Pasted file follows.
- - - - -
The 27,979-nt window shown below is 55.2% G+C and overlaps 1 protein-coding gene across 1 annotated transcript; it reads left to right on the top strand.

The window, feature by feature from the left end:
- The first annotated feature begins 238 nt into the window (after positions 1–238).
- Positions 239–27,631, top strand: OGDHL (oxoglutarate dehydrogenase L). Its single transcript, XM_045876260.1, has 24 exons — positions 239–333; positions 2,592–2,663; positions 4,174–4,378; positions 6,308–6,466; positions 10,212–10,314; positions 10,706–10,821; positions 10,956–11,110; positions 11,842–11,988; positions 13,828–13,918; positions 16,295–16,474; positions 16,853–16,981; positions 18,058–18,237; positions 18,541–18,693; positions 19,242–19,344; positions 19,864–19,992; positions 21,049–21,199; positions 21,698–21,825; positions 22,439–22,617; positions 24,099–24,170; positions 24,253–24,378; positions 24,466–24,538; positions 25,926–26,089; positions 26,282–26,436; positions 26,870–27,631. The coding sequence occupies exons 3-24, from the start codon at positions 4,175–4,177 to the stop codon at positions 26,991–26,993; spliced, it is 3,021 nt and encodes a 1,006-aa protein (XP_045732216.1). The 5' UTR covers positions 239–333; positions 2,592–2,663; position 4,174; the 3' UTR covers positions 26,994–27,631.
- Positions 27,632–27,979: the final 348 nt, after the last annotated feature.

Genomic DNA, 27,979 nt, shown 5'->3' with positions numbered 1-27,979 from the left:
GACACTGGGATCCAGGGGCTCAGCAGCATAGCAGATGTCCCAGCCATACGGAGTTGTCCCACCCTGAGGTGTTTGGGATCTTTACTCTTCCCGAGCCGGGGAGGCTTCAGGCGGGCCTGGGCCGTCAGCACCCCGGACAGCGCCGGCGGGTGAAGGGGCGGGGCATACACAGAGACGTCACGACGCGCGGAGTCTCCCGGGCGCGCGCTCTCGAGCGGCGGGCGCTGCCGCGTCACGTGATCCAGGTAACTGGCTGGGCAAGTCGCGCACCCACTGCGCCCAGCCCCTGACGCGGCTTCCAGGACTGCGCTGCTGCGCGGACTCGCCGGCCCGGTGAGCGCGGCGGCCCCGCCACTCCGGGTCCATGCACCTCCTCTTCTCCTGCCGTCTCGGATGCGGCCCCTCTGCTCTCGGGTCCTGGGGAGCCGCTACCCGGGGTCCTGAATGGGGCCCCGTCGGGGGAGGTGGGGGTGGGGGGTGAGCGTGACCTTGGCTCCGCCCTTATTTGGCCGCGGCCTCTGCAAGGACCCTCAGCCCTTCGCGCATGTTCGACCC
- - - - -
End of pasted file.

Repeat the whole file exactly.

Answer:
The 27,979-nt window shown below is 55.2% G+C and overlaps 1 protein-coding gene across 1 annotated transcript; it reads left to right on the top strand.

The window, feature by feature from the left end:
- The first annotated feature begins 238 nt into the window (after positions 1–238).
- Positions 239–27,631, top strand: OGDHL (oxoglutarate dehydrogenase L). Its single transcript, XM_045876260.1, has 24 exons — positions 239–333; positions 2,592–2,663; positions 4,174–4,378; positions 6,308–6,466; positions 10,212–10,314; positions 10,706–10,821; positions 10,956–11,110; positions 11,842–11,988; positions 13,828–13,918; positions 16,295–16,474; positions 16,853–16,981; positions 18,058–18,237; positions 18,541–18,693; positions 19,242–19,344; positions 19,864–19,992; positions 21,049–21,199; positions 21,698–21,825; positions 22,439–22,617; positions 24,099–24,170; positions 24,253–24,378; positions 24,466–24,538; positions 25,926–26,089; positions 26,282–26,436; positions 26,870–27,631. The coding sequence occupies exons 3-24, from the start codon at positions 4,175–4,177 to the stop codon at positions 26,991–26,993; spliced, it is 3,021 nt and encodes a 1,006-aa protein (XP_045732216.1). The 5' UTR covers positions 239–333; positions 2,592–2,663; position 4,174; the 3' UTR covers positions 26,994–27,631.
- Positions 27,632–27,979: the final 348 nt, after the last annotated feature.

Genomic DNA, 27,979 nt, shown 5'->3' with positions numbered 1-27,979 from the left:
GACACTGGGATCCAGGGGCTCAGCAGCATAGCAGATGTCCCAGCCATACGGAGTTGTCCCACCCTGAGGTGTTTGGGATCTTTACTCTTCCCGAGCCGGGGAGGCTTCAGGCGGGCCTGGGCCGTCAGCACCCCGGACAGCGCCGGCGGGTGAAGGGGCGGGGCATACACAGAGACGTCACGACGCGCGGAGTCTCCCGGGCGCGCGCTCTCGAGCGGCGGGCGCTGCCGCGTCACGTGATCCAGGTAACTGGCTGGGCAAGTCGCGCACCCACTGCGCCCAGCCCCTGACGCGGCTTCCAGGACTGCGCTGCTGCGCGGACTCGCCGGCCCGGTGAGCGCGGCGGCCCCGCCACTCCGGGTCCATGCACCTCCTCTTCTCCTGCCGTCTCGGATGCGGCCCCTCTGCTCTCGGGTCCTGGGGAGCCGCTACCCGGGGTCCTGAATGGGGCCCCGTCGGGGGAGGTGGGGGTGGGGGGTGAGCGTGACCTTGGCTCCGCCCTTATTTGGCCGCGGCCTCTGCAAGGACCCTCAGCCCTTCGCGCATGTTCGACCC